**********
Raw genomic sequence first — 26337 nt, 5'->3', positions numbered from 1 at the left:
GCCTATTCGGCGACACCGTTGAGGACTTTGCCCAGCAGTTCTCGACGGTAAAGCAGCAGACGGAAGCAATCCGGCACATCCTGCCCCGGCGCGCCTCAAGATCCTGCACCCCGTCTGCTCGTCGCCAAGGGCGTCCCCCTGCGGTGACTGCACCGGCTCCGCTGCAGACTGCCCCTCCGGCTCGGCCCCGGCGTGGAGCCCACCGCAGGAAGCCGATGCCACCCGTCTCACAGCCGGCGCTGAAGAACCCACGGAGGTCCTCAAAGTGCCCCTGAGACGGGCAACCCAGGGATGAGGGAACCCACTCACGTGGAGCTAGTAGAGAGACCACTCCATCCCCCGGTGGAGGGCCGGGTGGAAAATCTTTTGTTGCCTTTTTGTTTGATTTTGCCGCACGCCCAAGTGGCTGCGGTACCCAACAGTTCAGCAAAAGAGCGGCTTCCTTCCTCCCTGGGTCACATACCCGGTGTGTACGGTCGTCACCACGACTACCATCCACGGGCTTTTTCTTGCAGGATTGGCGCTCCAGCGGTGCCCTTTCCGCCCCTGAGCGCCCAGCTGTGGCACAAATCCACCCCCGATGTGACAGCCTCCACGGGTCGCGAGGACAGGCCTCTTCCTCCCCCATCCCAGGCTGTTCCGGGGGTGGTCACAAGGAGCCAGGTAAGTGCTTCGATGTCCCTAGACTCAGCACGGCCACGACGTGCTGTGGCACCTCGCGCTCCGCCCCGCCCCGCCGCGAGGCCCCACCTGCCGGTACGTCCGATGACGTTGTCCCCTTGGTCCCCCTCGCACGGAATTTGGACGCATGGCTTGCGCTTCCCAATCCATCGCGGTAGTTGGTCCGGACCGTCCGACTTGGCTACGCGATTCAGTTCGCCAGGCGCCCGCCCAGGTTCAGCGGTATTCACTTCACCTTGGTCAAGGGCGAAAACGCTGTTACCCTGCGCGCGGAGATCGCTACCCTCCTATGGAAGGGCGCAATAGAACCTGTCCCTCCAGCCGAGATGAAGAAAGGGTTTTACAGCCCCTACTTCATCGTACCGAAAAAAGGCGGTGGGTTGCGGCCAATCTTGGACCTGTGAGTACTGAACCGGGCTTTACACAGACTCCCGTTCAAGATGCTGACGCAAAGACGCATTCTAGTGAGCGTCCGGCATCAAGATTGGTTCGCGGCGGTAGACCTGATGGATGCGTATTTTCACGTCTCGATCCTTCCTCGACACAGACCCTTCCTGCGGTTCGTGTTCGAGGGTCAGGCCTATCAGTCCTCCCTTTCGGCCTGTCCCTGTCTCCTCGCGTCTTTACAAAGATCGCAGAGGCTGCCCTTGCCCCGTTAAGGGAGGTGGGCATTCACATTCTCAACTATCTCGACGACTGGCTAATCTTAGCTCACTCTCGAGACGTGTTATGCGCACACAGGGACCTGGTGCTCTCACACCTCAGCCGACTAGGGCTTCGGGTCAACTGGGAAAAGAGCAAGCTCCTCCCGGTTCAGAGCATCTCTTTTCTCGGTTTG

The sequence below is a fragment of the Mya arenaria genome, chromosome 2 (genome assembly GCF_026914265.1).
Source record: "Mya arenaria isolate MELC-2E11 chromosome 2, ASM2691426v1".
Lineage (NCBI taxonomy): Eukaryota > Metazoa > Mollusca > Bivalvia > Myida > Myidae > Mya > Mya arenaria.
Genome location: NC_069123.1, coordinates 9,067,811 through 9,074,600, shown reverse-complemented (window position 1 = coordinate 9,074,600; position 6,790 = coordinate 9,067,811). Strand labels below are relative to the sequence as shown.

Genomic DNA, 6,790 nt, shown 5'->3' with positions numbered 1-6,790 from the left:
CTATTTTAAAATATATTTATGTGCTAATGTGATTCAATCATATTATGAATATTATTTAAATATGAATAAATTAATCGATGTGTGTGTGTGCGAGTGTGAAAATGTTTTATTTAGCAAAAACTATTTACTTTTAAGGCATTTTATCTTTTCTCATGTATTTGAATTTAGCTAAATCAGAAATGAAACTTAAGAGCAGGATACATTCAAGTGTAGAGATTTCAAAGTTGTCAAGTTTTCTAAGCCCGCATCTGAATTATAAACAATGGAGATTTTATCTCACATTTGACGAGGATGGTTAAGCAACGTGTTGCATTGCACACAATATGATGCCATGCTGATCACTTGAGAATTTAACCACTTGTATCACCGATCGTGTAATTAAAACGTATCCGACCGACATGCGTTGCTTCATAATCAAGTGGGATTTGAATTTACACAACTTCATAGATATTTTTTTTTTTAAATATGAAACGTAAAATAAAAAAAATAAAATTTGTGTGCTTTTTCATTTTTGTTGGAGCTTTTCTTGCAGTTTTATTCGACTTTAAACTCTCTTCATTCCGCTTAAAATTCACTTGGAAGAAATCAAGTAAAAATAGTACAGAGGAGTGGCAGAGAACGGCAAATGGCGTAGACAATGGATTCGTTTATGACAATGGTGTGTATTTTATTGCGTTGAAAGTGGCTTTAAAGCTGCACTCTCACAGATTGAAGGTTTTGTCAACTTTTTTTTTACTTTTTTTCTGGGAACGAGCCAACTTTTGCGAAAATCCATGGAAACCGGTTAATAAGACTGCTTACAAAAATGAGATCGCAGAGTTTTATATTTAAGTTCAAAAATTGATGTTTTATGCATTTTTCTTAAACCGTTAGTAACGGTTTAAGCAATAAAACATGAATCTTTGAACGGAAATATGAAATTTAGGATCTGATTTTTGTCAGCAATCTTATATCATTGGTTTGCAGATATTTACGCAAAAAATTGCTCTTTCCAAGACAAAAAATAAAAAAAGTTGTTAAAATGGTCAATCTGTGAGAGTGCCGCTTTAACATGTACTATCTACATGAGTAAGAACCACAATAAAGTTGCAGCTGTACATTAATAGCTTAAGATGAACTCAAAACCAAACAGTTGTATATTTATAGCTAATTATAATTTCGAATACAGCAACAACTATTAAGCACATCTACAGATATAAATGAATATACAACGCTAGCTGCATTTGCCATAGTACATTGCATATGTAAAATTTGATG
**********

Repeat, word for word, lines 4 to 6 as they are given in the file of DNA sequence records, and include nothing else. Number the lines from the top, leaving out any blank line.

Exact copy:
Source record: "Mya arenaria isolate MELC-2E11 chromosome 2, ASM2691426v1".
Lineage (NCBI taxonomy): Eukaryota > Metazoa > Mollusca > Bivalvia > Myida > Myidae > Mya > Mya arenaria.
Genome location: NC_069123.1, coordinates 9,067,811 through 9,074,600, shown reverse-complemented (window position 1 = coordinate 9,074,600; position 6,790 = coordinate 9,067,811). Strand labels below are relative to the sequence as shown.